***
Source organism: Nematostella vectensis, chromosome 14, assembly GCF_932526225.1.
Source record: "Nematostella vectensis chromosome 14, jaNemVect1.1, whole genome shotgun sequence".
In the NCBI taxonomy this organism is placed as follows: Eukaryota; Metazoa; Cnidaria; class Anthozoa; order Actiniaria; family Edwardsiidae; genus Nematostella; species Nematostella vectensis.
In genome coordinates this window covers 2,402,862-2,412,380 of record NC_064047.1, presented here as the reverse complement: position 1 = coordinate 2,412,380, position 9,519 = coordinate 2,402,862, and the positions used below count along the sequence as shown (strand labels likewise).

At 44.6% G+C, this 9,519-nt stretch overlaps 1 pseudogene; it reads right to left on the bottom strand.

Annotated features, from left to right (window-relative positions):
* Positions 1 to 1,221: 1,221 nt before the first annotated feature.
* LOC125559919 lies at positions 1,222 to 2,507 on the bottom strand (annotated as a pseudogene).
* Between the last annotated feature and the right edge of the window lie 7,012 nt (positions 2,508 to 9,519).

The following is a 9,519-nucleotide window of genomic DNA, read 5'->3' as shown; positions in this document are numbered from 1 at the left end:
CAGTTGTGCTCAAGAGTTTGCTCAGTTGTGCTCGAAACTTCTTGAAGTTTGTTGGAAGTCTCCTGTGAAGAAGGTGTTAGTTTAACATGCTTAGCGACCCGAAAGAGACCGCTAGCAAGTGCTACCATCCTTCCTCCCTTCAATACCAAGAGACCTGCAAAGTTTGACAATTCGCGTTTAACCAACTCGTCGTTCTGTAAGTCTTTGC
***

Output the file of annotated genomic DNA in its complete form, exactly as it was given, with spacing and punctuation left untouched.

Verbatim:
Source organism: Nematostella vectensis, chromosome 14, assembly GCF_932526225.1.
Source record: "Nematostella vectensis chromosome 14, jaNemVect1.1, whole genome shotgun sequence".
In the NCBI taxonomy this organism is placed as follows: Eukaryota; Metazoa; Cnidaria; class Anthozoa; order Actiniaria; family Edwardsiidae; genus Nematostella; species Nematostella vectensis.
In genome coordinates this window covers 2,402,862-2,412,380 of record NC_064047.1, presented here as the reverse complement: position 1 = coordinate 2,412,380, position 9,519 = coordinate 2,402,862, and the positions used below count along the sequence as shown (strand labels likewise).

At 44.6% G+C, this 9,519-nt stretch overlaps 1 pseudogene; it reads right to left on the bottom strand.

Annotated features, from left to right (window-relative positions):
* Positions 1 to 1,221: 1,221 nt before the first annotated feature.
* LOC125559919 lies at positions 1,222 to 2,507 on the bottom strand (annotated as a pseudogene).
* Between the last annotated feature and the right edge of the window lie 7,012 nt (positions 2,508 to 9,519).

The following is a 9,519-nucleotide window of genomic DNA, read 5'->3' as shown; positions in this document are numbered from 1 at the left end:
CAGTTGTGCTCAAGAGTTTGCTCAGTTGTGCTCGAAACTTCTTGAAGTTTGTTGGAAGTCTCCTGTGAAGAAGGTGTTAGTTTAACATGCTTAGCGACCCGAAAGAGACCGCTAGCAAGTGCTACCATCCTTCCTCCCTTCAATACCAAGAGACCTGCAAAGTTTGACAATTCGCGTTTAACCAACTCGTCGTTCTGTAAGTCTTTGC